Landmarks on the Dorsal fin of a shark.
These features can be used to identify different shark species. The inability to ID shark species via their fins has been an argument used to exemplify that the trade in shark fins can’t be regulated by species.
Dr. Demian Chapman and the Pew Environment Trust show us that that simply is not an excuse anymore, and have made a guide to prove just that. An just in time for CITES, where three types of shark are up for listing.
2. Oceanic White Tip
3. Hammerhead Sharks ( I say this because if one of the three species are listed, the other two will be by proxy because their fins look too similar to distinguish)
Fins from 14 large-bodied shark species make up roughly 40% of the global fin trade. The oceanic whitetip and three hammerheads in this guide are included in this group and were estimated to constituted 7-9% of traded fins in 2000. Shark fin traders in Asia visually sort fins from these species into specific trade categories using the shape and color of the fin.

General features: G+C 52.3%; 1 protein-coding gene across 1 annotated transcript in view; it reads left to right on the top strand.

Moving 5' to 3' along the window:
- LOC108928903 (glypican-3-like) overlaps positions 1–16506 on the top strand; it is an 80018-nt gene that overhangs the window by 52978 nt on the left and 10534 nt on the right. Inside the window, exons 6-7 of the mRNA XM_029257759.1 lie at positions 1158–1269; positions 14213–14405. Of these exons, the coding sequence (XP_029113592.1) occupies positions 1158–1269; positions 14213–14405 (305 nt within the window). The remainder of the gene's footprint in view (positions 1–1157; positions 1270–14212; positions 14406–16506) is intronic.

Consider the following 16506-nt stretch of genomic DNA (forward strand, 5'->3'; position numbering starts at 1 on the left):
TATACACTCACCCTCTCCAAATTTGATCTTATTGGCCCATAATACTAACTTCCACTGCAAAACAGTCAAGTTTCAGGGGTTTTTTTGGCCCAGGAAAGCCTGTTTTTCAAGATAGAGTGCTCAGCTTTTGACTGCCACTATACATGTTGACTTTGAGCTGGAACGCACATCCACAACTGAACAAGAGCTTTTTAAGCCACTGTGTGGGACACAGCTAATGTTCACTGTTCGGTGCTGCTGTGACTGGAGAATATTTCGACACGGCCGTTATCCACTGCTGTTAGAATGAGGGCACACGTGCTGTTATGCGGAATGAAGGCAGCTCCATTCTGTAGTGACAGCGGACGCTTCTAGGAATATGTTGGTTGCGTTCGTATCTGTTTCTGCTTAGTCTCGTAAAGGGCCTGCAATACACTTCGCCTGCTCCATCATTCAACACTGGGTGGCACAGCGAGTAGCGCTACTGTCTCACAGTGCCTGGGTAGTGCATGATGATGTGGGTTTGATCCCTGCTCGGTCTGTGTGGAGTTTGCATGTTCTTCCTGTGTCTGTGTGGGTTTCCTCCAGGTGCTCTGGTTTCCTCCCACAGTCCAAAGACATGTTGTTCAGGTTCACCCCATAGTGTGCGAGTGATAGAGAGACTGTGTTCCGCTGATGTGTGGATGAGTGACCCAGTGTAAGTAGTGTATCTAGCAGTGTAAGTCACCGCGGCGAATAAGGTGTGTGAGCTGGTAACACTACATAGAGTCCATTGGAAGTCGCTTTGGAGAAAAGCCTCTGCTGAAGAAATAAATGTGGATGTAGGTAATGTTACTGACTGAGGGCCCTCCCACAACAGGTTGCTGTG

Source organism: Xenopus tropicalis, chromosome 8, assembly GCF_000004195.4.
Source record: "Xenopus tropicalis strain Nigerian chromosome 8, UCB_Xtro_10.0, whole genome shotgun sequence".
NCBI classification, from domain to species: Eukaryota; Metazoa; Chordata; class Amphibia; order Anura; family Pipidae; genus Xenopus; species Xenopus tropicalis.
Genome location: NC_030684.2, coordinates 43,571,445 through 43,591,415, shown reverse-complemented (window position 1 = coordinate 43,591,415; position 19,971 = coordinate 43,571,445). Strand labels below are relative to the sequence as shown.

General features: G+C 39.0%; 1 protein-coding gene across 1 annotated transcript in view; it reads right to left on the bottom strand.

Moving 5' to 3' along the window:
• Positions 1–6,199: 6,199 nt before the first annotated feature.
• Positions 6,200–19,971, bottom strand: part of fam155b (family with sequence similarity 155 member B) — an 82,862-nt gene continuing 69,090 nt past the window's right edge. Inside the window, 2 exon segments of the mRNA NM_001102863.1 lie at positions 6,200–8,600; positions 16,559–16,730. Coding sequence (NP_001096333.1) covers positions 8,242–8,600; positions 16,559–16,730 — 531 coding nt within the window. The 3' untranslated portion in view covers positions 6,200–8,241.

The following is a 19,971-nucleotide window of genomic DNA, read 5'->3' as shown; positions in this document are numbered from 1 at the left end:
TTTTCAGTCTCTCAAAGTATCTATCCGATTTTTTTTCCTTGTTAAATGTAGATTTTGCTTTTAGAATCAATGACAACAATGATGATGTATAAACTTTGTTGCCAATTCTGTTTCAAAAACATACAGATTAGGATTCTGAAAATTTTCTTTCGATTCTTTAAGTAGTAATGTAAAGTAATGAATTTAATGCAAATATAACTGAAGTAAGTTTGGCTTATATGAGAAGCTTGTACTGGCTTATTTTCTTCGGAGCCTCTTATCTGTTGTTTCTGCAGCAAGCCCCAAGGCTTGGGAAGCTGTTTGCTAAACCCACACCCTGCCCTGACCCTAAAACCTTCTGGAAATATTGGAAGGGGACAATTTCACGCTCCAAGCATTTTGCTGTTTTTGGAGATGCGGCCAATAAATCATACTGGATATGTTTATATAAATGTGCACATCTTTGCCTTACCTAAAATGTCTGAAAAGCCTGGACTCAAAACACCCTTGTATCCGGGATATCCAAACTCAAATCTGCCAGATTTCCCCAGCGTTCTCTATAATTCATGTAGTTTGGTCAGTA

This guide is intended to help enforcement and customs personnel in the provisional identification of the first dorsal fins of these five shark species. In law enforcement situations, this could provide probable cause to hold questionable fins, so that expert opinion could be sought or genetic testing could be conducted to confirm the field identification.
These sharks are proposed for listing in CITES Appendix II. This means trade would still be allowed, but under tighter regulation that should ensure the products are coming from a sustainable source. Therefore it is vital to be able to identify their fins.
Science might not always mean Conservation, but Conservation is built on good science.